This study also found that ART drug adherence is an important predictor for OIs. Children who had “fair or poor” ART drug adherence were more likely to develop OIs as compared to those who had good ART drug adherence. A study conducted in Cameron found that HIV-infected patients who were not adhered to the ART therapy were more prone to develop OIs. This study also documented that OIs significantly increased the risk of non-adherence [39].

HIV-infected children with CD4 count or % below the threshold at the time of ART initiation were more likely to develop OIs as compared to those children with CD4 counts or % above the threshold). A 10 year retrospective study conducted in Uganda [40] documented that the occurrence of OIs in patients with lower CD4 cell counts at ART start was significantly high. Similar studies conducted in India [32, 36], Latin America [29, 30, 41], and Asia [21] showed that low CD4 counts during ART enrollment significantly increased the risk of developing OIs. A study from the United States of America revealed that children who had a CD4 percentage of less than 15% at ART initiation were at higher risk of OIs compared to those children who had an on initiation CD4 percentage at or greater than 25% [29]. CD4 cells are a type of white blood cells, which help to activate other white blood cells in the immune system. Therefore, any factors which reduce the number of CD4 cells will impair the immune system of HIV-infected children exposed to the development of OIs [42].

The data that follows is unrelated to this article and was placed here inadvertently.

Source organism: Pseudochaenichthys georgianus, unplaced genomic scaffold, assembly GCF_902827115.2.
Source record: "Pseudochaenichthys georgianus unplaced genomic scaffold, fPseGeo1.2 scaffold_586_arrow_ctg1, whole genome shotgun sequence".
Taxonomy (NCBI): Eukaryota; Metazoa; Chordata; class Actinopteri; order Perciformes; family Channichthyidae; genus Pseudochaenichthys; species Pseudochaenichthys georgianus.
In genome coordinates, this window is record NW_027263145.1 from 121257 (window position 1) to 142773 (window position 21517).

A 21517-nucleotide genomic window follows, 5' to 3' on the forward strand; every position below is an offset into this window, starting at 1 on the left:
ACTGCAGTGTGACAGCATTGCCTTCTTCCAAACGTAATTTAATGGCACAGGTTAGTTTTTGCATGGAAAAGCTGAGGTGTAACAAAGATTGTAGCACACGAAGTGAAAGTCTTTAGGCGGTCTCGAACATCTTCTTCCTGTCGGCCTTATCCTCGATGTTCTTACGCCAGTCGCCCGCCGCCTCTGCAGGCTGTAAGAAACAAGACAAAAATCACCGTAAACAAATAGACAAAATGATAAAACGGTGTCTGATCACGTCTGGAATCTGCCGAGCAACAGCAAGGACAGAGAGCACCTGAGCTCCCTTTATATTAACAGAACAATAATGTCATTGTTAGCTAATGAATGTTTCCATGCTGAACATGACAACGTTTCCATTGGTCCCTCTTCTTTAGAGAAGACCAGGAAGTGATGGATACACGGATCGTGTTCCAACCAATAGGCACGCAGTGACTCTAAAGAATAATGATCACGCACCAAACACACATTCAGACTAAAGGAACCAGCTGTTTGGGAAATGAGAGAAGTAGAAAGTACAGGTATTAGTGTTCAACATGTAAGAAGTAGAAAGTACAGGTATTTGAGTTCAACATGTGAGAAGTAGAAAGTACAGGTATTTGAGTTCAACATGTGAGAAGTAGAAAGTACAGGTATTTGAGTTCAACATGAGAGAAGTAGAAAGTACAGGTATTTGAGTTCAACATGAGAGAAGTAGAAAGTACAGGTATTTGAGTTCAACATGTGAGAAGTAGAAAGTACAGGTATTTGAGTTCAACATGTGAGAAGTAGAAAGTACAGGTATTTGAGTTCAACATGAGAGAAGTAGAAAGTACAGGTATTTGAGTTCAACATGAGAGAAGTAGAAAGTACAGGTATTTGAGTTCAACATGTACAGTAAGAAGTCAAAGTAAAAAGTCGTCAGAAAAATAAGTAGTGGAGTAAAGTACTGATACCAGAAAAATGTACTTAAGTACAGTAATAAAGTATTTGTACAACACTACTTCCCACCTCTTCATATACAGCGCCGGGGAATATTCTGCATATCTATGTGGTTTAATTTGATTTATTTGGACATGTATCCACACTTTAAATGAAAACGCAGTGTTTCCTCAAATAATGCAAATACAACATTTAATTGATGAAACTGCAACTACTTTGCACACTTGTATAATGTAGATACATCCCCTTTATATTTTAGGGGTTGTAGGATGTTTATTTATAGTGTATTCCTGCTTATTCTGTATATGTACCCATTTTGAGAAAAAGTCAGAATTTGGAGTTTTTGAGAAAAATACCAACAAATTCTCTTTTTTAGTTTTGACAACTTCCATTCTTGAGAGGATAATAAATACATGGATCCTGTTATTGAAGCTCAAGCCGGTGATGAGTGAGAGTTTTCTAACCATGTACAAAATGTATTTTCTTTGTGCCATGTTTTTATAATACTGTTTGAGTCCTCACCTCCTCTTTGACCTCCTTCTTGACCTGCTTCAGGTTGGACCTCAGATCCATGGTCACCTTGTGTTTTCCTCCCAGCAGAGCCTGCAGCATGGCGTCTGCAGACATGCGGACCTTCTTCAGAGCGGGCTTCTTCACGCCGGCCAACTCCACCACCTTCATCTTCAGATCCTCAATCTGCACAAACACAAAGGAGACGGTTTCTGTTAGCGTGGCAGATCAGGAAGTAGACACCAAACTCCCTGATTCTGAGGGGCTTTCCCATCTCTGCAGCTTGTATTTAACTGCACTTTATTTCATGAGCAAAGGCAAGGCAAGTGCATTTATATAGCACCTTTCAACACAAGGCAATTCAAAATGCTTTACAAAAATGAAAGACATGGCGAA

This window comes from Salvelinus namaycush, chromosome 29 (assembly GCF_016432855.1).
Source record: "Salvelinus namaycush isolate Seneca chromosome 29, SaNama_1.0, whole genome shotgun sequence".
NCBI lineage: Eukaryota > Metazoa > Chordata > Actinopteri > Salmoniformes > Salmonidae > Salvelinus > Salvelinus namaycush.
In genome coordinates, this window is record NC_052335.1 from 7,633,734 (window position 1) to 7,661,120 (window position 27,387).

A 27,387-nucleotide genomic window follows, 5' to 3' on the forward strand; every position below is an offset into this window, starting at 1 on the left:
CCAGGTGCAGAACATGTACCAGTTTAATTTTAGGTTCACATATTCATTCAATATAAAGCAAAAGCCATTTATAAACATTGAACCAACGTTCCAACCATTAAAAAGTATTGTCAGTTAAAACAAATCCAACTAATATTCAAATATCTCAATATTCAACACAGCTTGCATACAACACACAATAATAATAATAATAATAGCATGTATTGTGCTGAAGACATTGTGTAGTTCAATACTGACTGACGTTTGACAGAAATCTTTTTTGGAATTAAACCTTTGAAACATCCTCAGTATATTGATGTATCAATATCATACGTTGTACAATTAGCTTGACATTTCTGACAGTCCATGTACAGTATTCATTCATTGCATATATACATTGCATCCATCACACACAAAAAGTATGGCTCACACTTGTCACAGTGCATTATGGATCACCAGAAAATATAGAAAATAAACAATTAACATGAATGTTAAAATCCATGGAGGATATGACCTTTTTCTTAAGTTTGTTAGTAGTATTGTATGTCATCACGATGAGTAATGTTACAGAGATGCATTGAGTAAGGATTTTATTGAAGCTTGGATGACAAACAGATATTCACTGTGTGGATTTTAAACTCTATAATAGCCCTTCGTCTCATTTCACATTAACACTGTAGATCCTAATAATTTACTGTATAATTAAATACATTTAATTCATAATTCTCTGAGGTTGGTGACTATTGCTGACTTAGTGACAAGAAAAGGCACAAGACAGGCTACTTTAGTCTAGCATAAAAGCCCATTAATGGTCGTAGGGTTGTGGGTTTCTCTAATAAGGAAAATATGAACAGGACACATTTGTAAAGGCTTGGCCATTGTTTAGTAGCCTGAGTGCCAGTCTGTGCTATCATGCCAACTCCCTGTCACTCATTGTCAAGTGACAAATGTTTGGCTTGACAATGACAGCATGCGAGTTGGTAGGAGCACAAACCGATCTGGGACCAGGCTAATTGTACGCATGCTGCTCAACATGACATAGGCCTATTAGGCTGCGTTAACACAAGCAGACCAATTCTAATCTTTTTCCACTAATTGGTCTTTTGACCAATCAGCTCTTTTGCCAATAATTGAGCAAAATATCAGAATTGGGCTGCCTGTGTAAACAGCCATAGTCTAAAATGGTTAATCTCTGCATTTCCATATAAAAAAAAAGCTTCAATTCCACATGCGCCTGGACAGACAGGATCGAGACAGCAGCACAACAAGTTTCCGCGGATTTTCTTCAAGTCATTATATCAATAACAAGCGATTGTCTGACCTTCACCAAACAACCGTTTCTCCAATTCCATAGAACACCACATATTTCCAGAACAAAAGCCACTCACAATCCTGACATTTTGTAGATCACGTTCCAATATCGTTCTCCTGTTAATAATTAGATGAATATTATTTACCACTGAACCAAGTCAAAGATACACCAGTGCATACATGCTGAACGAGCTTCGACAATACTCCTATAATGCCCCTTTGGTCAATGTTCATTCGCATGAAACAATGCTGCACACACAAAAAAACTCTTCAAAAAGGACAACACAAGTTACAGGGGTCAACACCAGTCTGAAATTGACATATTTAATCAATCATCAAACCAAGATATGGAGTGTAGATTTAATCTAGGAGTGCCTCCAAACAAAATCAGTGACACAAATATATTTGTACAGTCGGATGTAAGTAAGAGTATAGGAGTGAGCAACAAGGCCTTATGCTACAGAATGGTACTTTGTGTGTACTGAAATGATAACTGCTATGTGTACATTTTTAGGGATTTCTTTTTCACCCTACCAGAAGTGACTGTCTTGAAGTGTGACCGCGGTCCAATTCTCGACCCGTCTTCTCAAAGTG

Lastly, this study found that the risk of developing OIs among HIV-infected children who took past OI prophylaxis was low as compared to those HIV-infected children who did not take past OI prophylaxis. Previous Ethiopian studies revealed that prophylaxis has a significant effect in reducing the occurrence of TB [43,44,45]. Another supportive finding was documented in Latin America [30]. Cotrimoxazole preventive therapy (CPT) is a feasible, cost-effective, and safe way intervention to reduce HIV/AIDS related morbidities and mortalities associated with OIs [45]. Furthermore, the Ethiopian ART guideline recommends early initiation of CPT among HIV-infected children benefited for the prevention of OIs like pneumocystis pneumonia, bacterial infections, toxoplasmosis gondii, diarrhea and other protozoal infections; IPT to address latent TB, and fluconazole for prevention of fungal and cryptococcal infections [18].